The travel landscape has changed dramatically in just a few short weeks.
The United States is on its fourth COVID-19 surge thanks to the highly contagious delta variant, with cases bouncing back to levels not seen since February 2020. Other countries are also reporting more COVID-19 cases.
That leaves travelers, many of whom booked trips months ago when case counts were low, wondering whether or not to follow through with their plans.
“The delta variant is a different beast,” Richard Webby, who helps lead St. Jude Children’s Research Hospital’s Infectious Diseases Department, told USA TODAY. “This virus is everywhere. … As far as (whether or not it’s safe to) travel, it depends on what you’re trying to do.”
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How does the COVID delta variant affect travel?
Health experts say travel risks vary from person to person, but it may be time for certain travelers – especially those who are unvaccinated or susceptible to severe illness from the virus – to postpone their trips.
“If you’re vaccinated and fully immunized against this virus, then it poses a slight increased risk to you,” Webby said. But among the unvaccinated population, “this virus is going to cause more cases; it’s going to spread more easily and more rapidly. … If you’re not vaccinated, now is not a good time to travel.”
The U.S. reported 131,917 new cases on Wednesday, surpassing levels not seen since February, according to Centers for Disease Control and Prevention data. Over 90% of counties in the U.S. are experiencing high or substantial transmission, and the CDC suggests both vaccinated and unvaccinated travelers avoid travel to more than 70 countries due to high COVID-19 case counts.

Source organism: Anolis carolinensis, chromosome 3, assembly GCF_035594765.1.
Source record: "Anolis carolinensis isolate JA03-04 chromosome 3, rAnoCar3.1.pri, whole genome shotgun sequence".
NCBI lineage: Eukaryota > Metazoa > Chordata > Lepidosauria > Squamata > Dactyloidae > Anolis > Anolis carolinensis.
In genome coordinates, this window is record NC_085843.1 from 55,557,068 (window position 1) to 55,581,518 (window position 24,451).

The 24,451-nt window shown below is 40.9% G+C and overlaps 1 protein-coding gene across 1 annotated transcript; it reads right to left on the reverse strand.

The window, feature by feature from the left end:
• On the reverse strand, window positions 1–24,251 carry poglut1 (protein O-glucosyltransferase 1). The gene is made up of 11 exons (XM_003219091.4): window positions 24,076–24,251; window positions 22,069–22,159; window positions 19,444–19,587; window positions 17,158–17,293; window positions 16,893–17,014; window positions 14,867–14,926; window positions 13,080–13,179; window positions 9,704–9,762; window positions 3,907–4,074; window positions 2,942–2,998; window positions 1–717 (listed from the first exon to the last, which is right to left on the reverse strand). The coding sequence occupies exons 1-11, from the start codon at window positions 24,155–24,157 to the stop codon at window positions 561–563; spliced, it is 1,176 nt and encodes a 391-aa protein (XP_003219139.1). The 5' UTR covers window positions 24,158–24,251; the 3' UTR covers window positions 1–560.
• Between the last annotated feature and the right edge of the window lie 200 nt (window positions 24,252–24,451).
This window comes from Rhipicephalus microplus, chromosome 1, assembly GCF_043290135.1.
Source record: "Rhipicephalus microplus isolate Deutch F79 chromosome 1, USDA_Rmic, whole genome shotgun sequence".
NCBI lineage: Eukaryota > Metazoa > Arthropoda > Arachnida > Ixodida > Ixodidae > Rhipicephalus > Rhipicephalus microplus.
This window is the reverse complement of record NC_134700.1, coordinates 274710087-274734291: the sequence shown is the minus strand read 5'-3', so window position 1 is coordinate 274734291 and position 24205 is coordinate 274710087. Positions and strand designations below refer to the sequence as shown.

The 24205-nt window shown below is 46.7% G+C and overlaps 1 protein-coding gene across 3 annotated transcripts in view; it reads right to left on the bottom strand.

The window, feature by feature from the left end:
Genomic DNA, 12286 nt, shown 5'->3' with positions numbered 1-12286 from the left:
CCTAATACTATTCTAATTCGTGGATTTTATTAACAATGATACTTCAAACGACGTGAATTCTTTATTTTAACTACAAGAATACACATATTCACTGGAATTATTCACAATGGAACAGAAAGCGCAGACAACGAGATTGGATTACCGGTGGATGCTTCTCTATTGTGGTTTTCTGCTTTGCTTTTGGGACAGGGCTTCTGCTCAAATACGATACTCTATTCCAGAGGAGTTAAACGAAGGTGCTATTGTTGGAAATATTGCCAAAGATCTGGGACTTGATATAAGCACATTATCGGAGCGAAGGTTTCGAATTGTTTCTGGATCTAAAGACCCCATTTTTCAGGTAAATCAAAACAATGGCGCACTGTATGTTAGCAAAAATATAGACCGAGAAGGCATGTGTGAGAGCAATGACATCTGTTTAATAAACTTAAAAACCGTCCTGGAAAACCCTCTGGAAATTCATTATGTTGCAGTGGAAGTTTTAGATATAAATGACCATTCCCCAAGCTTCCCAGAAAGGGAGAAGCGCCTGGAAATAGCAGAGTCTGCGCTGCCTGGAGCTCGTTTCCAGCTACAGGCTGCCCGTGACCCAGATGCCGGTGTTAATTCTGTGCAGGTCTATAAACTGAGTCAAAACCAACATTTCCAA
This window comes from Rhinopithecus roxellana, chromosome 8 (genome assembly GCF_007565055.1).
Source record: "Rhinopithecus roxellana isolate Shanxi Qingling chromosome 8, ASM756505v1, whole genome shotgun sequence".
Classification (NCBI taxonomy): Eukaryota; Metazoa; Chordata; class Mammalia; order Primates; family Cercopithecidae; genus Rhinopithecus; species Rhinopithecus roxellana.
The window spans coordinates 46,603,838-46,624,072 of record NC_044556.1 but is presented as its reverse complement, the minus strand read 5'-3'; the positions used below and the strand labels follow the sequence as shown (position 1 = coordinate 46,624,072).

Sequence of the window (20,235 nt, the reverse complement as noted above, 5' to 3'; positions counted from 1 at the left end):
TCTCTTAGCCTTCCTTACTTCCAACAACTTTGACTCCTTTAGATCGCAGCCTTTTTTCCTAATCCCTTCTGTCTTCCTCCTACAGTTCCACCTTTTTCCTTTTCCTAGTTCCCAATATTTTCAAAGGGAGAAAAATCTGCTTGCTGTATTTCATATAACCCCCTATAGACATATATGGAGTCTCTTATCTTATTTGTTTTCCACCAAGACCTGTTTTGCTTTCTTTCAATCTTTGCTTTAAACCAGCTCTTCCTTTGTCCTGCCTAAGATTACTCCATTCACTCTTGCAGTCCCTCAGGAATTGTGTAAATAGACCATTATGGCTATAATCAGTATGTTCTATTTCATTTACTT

“The delta variant is around twice as transmissible as the variant that caused such a horrific period in our history in December and January,” said John Swartzberg, a professor at the University of California, Berkeley’s School of Public Health. “It’s going to be a lot easier for you to get infected this time than it was (during the last surge of cases).”
Purvi Parikh, an immunologist who has worked as an investigator for some of the COVID-19 vaccine trials, advises vaccines for travelers since the majority of the recent COVID-19 deaths and hospitalizations are among nonvaccinated people. She also suggests checking local guidance and infection rates before booking a flight.
“You may want to defer travel if an area is having a spike or surge,” she said. “Be adaptable (because) much of this is dynamic and changing.”
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Is it safe to travel during the COVID delta surge?
Rachael Piltch-Loeb, a researcher at Harvard’s School of Public Health, says there’s no “one size fits all” piece of advice for travelers debating whether or not to postpone their trips. The level of risk depends on travelers’ vaccination status, whether they have an increased risk for severe illness and what the infection rate is like at their destination.
She added that breakthrough cases remain rare, but should be taken into consideration by vaccination travelers.
A small percentage of people who are fully vaccinated will still get COVID-19 if exposed to the virus that causes it but are much less likely to get severely sick or die, according to the CDC.
“I would think about my own risk tolerance, meaning am I OK if I get a little bit sick?” Piltch-Loeb said. “If you are uncomfortable with the potential that you may be infected … then your decision making may be a little bit different.”